A virus-sceptic has been ordered to pay €100,000 in prize money to a doctor who accepted his challenge to "prove" that measles is a virus.
Biologist Stefan Lanka made the offer on his website in 2011 but rejected the six scientific studies provided by Dr David Bardens as proof.
Lanka, a prominent anti-vaccination advocate, argued during the Ravensburg district court hearing that measles "is a psychosomatic illness," the local Suedkurier newspaper reported.
But court spokesman Matthias Geiser told The Associated Press on Friday the judges disagreed after hearing more than three hours of arguments and expert testimony.
"The court had no doubt about the existence of the measles virus," it said in a statement.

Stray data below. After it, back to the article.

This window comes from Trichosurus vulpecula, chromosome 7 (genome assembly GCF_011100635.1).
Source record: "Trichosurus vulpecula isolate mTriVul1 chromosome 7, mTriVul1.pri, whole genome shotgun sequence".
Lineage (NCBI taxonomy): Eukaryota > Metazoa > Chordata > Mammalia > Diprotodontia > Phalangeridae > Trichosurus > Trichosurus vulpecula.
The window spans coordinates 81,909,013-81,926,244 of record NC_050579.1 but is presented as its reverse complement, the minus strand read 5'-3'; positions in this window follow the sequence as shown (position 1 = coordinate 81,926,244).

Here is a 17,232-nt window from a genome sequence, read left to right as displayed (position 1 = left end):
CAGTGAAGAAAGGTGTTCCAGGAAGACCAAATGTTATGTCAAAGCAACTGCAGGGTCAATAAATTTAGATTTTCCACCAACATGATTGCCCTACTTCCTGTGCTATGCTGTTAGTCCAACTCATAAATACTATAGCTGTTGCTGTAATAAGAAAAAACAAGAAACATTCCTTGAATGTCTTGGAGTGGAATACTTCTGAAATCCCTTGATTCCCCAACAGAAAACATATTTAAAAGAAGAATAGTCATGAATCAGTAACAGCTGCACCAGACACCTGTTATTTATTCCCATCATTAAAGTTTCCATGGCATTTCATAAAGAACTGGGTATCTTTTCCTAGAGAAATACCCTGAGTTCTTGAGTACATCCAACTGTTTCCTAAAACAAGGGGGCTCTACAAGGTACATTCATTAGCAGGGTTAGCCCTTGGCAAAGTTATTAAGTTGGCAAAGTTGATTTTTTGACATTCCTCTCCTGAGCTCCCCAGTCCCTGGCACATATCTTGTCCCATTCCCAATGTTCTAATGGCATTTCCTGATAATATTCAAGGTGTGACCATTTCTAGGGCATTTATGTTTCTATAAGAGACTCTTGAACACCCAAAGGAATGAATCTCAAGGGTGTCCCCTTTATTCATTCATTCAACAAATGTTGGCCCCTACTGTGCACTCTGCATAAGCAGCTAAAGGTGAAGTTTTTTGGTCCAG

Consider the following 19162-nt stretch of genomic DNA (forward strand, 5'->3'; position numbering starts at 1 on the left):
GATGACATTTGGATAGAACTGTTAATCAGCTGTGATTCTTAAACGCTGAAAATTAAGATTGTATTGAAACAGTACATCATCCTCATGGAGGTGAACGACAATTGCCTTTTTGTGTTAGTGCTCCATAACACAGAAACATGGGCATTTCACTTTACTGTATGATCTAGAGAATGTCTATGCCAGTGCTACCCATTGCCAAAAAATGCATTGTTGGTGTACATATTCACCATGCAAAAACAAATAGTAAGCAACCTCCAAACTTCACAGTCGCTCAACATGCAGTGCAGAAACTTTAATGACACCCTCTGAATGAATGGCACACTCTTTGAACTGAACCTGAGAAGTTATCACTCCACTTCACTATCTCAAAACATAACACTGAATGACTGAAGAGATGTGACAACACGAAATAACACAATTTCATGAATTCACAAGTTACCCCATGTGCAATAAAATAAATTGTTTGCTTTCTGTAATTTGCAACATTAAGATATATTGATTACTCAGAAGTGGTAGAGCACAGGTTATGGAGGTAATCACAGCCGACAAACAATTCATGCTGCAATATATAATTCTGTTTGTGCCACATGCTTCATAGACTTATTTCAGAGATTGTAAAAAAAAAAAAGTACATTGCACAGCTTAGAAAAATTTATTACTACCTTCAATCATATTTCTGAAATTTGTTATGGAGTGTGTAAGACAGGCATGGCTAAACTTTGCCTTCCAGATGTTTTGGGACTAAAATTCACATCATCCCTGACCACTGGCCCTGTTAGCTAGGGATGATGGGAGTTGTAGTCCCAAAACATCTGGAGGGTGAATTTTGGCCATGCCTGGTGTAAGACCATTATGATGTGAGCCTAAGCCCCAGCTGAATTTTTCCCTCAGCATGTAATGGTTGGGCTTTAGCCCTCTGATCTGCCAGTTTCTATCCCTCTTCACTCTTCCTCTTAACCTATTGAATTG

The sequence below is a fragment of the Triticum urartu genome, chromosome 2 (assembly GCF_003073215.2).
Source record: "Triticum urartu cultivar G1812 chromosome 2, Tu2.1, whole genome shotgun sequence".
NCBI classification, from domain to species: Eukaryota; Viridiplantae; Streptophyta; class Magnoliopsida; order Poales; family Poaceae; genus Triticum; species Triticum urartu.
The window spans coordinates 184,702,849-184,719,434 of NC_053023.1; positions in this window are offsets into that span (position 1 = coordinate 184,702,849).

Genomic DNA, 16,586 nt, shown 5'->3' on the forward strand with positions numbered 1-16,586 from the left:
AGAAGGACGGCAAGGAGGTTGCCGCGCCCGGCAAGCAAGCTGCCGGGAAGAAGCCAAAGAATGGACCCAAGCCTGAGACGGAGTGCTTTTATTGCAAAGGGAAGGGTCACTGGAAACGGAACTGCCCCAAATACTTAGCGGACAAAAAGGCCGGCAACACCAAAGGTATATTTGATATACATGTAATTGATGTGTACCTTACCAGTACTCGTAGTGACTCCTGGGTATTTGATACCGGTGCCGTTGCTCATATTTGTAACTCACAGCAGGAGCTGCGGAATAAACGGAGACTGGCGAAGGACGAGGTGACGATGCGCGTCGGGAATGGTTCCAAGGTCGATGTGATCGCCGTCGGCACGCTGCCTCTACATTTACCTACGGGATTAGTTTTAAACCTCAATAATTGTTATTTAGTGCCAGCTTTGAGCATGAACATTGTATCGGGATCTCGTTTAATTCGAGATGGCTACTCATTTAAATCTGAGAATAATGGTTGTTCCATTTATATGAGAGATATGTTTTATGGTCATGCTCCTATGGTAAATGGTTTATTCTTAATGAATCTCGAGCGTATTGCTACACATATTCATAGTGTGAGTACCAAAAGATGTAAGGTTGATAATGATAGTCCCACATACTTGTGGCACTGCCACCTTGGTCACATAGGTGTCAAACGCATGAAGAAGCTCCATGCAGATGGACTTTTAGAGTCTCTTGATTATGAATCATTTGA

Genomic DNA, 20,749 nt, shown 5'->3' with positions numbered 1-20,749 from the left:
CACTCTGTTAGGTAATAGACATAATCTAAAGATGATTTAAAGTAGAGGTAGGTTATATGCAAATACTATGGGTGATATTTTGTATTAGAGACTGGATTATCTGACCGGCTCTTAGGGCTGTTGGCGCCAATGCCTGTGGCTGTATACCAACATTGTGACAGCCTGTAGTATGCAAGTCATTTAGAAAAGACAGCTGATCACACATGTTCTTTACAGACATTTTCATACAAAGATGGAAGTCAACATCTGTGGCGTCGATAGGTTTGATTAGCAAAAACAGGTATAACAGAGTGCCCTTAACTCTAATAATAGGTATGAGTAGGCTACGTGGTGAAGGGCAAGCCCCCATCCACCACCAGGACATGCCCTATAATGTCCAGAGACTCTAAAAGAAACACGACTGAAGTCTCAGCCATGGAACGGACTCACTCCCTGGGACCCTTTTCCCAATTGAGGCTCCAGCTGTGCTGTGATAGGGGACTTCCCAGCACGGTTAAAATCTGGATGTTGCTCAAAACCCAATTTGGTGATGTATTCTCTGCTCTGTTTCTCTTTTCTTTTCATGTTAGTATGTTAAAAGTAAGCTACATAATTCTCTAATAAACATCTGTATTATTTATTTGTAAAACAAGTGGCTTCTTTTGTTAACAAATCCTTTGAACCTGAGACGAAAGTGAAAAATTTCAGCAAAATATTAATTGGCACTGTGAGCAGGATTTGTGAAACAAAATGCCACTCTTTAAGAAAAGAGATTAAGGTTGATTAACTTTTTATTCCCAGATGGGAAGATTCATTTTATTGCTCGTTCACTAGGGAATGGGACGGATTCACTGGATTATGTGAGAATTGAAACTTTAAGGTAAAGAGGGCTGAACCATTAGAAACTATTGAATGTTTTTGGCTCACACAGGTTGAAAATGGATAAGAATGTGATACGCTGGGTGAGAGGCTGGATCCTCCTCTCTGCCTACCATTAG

Lanka told the Suedkurier he would appeal, but Geiser said he had not yet.
The ruling comes amid the worst measles outbreak in Germany in more than a decade. Last month an 18-month-old boy died of the disease - becoming the first fatality in an epidemic that has seen 782 cases reported since October, according to The Local.
The child’s death sparked a debate over whether the vaccination should be made compulsory.
Lanka's original advert stated: "Because we know that the 'measles virus' doesn’t exist, and according to biology and medical science can't exist, and because we know the real cause of measles, we want the reward to get people to enlighten themselves, for the enlightened to help the less enlightened and for the enlightened to influence those in power."
Measles is not the only virus dismissed by Lanka. On his website Virus Myth, he claims that there is no proof that HIV causes Aids.
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